The information, from a sealed archive on wartime collaborators, will reveal to some Dutch Jews the names of those who arrested their relatives and other precious facts about their final days as they were deported to Nazi concentration camps during the German occupation of the Netherlands from 1940 to 1945.
The project was carried out by journalist Ad van Liempt and a team of researchers who received special permission in Sept. 2010 to review dossiers of 250 collaborators who are no longer alive.
It primarily centers on the work of the "Henneicke Column" – a group of Dutch Nazi collaborators working in the investigative division of the government's Central Bureau for Jewish Emigration, which employed police and bounty hunters to find Jews who had escaped the net of the Nazis and their informers.
While researching a book on the bounty hunters in 2002 – "A Price on Their Heads" – Van Liempt found personal information in the archive he thought would be useful to victims, but knew they would be unable to obtain.
There are 500,000 dossiers on 310,000 collaborators at the archive's collection on special postwar tribunals, but those records are sealed until those named inside have died – and even then they can only be viewed by family members or victims.
In addition, the archive is organized by collaborator name, rather than by victim, making it harder for relatives to know where to look. The new information is just a fraction of what the sealed archive contains.
"None of the victims knew who had arrested them, or they weren't able to communicate it" before they died, Van Liempt said in an interview published on the website of state broadcaster NOS.
110,000 Dutch Jews died in Holocaust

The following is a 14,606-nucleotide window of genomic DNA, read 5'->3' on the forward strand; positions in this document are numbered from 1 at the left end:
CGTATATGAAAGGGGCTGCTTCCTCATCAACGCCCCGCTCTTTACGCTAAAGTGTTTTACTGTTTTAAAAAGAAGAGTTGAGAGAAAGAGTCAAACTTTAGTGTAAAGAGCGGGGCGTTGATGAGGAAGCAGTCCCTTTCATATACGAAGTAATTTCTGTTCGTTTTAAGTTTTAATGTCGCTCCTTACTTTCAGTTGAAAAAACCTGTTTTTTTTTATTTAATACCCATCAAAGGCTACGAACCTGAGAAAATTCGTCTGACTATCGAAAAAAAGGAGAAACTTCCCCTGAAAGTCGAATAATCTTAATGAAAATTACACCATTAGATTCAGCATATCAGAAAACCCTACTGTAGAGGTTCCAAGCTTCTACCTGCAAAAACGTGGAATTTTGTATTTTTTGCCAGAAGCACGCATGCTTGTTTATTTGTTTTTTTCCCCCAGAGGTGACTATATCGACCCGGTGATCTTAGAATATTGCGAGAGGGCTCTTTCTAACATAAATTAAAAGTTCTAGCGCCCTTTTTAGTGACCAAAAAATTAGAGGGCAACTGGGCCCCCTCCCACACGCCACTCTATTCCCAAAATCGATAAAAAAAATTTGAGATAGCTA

One Jewish survivor contacted by the project is Paul Hellmann, whose father Bernhard died at the Sobibor camp in Nazi-occupied Poland. Researchers found a dossier in the archive containing previously unknown details of Bernhard's arrest on a Dutch farm where he was hiding, and his subsequent interrogation.
Also contained in the same dossier were two letters written by the then 7-year-old Paul, in a schoolboy scrawl, to his father. They had been delivered to the farm by someone in the Dutch resistance and Bernhard was carrying them at the time of his arrest.
"I couldn't believe my eyes. I couldn't look at them at first, and then later I did," Paul Hellmann said in an interview with NOS.
The letters were about everyday occurrences such as seeing trams in the eastern Dutch city of Arnhem, and eating a tasty pie, "but they are letters from a son to his father" Hellmann said. "It's one of the cruelest things that they did, that he wasn't allowed to keep those letters."
Results of the project announced Tuesday will only be available to victims' families. The names of the 9,000 victims will be added to a digital database later this month.
An estimated 110,000 Dutch Jews died in the Holocaust, including teenage diarist Anne Frank. Just 30,000 Dutch Jews survived the war.
Details of the Frank family's arrest are already known, although it remains uncertain who tipped police to her family's hiding place above a canal-side warehouse in Amsterdam.
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